800,000 Palestinians forced to flee Rafah since start of Israeli operation, says UN - GulfToday

800,000 Palestinians forced to flee Rafah since start of Israeli operation, says UN


Palestinian children carrying their belongings arrive in Khan Yunis in the southern Gaza Strip to seek shelter on May 18, 2024, amid the ongoing conflict between Israel and the Palestinian Hamas movement. (Photo by AFP)

The head of the United Nations agency for Palestinian refugees said on Saturday that 800,000 people had been "forced to flee" Gaza's far-southern city of Rafah since Israel began military operations there this month.

"Nearly half of the population of Rafah or 800,000 people are on the road having been forced to flee since the Israeli forces started the military operation in the area on May 6," UNRWA chief Philippe Lazzarini said in a post on social media site X.

Following the evacuation orders Gazans have fled to "the middle areas and Khan Younis including to destroyed buildings," he said.

"Every time, they are forced to leave behind the few belongings they have ....Every time, they have to start from scratch, all over again." Lazzarini said people were fleeing to areas without water supplies or adequate sanitation.

Al Mawasi, a 14 square kilometre town on the coast, as well as the central city of Deir El-Balah, were "crammed" with recently displaced people, Lazzarini added.

Rafah-flee-family A young girl rides a bicycle as people walk past garbage piled up near tents set up by displaced Palestinians in Khan Younis. AFP

Meanwhile, heavy clashes and bombardment rocked Rafah on Saturday, as Israel pressed an assault against Hamas. A reporter said air strikes and artillery shells pounded eastern parts of the city as warplanes criss-crossed above.

More than 10 days into what the army called a "limited" operation in Rafah that sparked an exodus of Palestinians, fighting between Israeli forces and Palestinians has also flared again in northern Gaza.

Hamas slammed what it called Israel's "intensified brutal raids" on Jabalia, saying they had killed dozens of civilians and wounded hundreds more while targeting schools and shelters.

"The escalating crimes of the occupation will not succeed in breaking the will of our brave resistance or in deterring our proud people from their decision to stand firm on their land," it said.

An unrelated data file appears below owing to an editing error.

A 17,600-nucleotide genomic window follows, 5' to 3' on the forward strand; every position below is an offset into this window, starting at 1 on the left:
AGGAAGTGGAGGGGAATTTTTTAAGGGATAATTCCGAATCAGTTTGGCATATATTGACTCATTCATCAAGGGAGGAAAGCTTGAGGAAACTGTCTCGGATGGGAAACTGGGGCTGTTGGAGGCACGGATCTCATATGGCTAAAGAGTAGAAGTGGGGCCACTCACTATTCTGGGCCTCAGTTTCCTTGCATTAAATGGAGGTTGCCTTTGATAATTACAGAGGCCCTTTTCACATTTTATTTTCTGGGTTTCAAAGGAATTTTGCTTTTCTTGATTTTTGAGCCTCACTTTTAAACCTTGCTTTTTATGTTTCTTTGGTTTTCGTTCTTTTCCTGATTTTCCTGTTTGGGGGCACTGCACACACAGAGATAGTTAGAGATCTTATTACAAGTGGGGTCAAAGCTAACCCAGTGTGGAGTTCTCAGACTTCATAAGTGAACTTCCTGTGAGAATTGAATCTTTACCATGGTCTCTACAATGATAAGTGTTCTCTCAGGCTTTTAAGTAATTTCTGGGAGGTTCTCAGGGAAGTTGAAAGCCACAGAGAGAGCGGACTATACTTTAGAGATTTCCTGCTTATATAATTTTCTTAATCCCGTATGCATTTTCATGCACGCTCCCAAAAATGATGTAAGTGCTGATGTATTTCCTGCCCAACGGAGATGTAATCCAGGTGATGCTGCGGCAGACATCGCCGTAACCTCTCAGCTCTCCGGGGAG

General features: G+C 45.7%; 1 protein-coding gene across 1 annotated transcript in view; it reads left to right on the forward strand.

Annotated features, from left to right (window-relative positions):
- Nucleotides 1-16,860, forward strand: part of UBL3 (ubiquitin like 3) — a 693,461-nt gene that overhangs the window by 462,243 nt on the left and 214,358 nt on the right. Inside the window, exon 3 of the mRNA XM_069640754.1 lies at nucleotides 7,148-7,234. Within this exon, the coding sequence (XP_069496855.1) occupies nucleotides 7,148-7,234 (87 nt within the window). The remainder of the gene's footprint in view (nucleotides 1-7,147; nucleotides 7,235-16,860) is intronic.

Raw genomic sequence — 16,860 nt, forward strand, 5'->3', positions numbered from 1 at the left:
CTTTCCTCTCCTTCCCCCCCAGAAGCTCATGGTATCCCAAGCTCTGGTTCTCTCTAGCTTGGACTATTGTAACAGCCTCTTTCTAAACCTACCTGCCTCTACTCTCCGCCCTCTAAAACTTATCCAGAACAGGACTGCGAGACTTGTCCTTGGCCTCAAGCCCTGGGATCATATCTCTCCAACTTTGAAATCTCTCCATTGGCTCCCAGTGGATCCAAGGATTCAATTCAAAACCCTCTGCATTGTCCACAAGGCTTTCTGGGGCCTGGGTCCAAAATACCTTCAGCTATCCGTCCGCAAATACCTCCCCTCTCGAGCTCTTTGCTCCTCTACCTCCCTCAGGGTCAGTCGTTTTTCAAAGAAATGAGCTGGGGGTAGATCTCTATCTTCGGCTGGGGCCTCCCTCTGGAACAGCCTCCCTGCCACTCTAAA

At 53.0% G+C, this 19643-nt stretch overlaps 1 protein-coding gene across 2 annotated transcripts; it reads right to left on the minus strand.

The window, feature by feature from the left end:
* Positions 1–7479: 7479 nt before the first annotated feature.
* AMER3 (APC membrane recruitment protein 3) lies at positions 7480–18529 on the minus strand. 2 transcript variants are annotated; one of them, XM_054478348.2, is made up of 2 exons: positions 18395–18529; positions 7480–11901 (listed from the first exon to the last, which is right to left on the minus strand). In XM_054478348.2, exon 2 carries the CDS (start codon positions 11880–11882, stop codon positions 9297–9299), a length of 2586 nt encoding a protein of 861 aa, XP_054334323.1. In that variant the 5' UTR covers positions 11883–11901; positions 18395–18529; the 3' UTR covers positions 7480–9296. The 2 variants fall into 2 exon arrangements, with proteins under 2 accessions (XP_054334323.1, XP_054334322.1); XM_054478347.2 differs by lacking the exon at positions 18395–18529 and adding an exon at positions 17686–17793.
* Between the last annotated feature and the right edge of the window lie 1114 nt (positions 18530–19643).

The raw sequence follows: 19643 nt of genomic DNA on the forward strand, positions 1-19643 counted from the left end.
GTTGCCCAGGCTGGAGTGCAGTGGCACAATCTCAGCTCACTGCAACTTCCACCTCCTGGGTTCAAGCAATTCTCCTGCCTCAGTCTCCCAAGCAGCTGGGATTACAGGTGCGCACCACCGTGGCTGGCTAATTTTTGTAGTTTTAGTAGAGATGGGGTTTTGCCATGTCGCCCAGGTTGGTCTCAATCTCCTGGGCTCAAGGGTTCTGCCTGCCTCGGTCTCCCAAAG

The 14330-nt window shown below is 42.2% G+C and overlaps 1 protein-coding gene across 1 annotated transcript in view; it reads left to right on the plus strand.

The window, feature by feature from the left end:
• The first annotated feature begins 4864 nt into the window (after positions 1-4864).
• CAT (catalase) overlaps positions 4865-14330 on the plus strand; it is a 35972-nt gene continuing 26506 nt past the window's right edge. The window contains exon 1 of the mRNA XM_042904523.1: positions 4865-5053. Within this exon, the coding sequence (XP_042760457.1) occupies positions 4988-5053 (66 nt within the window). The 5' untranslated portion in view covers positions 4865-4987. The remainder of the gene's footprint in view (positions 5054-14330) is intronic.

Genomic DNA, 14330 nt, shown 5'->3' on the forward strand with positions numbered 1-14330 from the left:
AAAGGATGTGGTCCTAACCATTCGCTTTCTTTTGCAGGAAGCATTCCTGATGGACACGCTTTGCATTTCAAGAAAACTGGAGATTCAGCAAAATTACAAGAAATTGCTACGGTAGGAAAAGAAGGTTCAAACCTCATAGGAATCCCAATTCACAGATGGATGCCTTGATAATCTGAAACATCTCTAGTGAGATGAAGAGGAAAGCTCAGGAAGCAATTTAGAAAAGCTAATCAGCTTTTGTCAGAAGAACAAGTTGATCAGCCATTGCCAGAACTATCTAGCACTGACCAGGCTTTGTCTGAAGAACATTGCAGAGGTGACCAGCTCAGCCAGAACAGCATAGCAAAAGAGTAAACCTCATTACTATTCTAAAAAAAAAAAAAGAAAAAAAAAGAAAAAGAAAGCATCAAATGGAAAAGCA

Israel's retaliatory offensive against Hamas has killed at least 35,386 people in Gaza, mostly civilians, according to data provided by the Hamas-run territory's health ministry. The toll includes at least 83 deaths over the past 24 hours, said a ministry statement on Saturday.

With key land crossings closed or operating at limited capacity due to the fighting, some relief supplies began flowing into Gaza via a temporary, floating pier constructed by the United States.

The Israeli army said 310 pallets began moving ashore in "the first entry of humanitarian aid through the floating pier."

Satellite pictures taken on Saturday showed more than a dozen trucks lining up on the approach road to the pier. In the coming days, around 500 tonnes of aid are expected to be delivered to Gaza through the pier, according to US Central Command.

US military officials anticipate the pier operation could reach 150 truckloads a day. Risks include attacks, logistical hurdles and a growing shortage of fuel. But UN agencies and humanitarian aid groups have warned sea or air deliveries cannot replace far more efficient truck convoys into Gaza, where the United Nations has repeatedly warned of looming famine.

The European Union welcomed the first shipment from Cyprus to the Gaza pier, but called on Israel to "expand deliveries by land and to immediately open additional crossings."

On the diplomatic front, US National Security Advisor Jake Sullivan was heading to the region for weekend talks.


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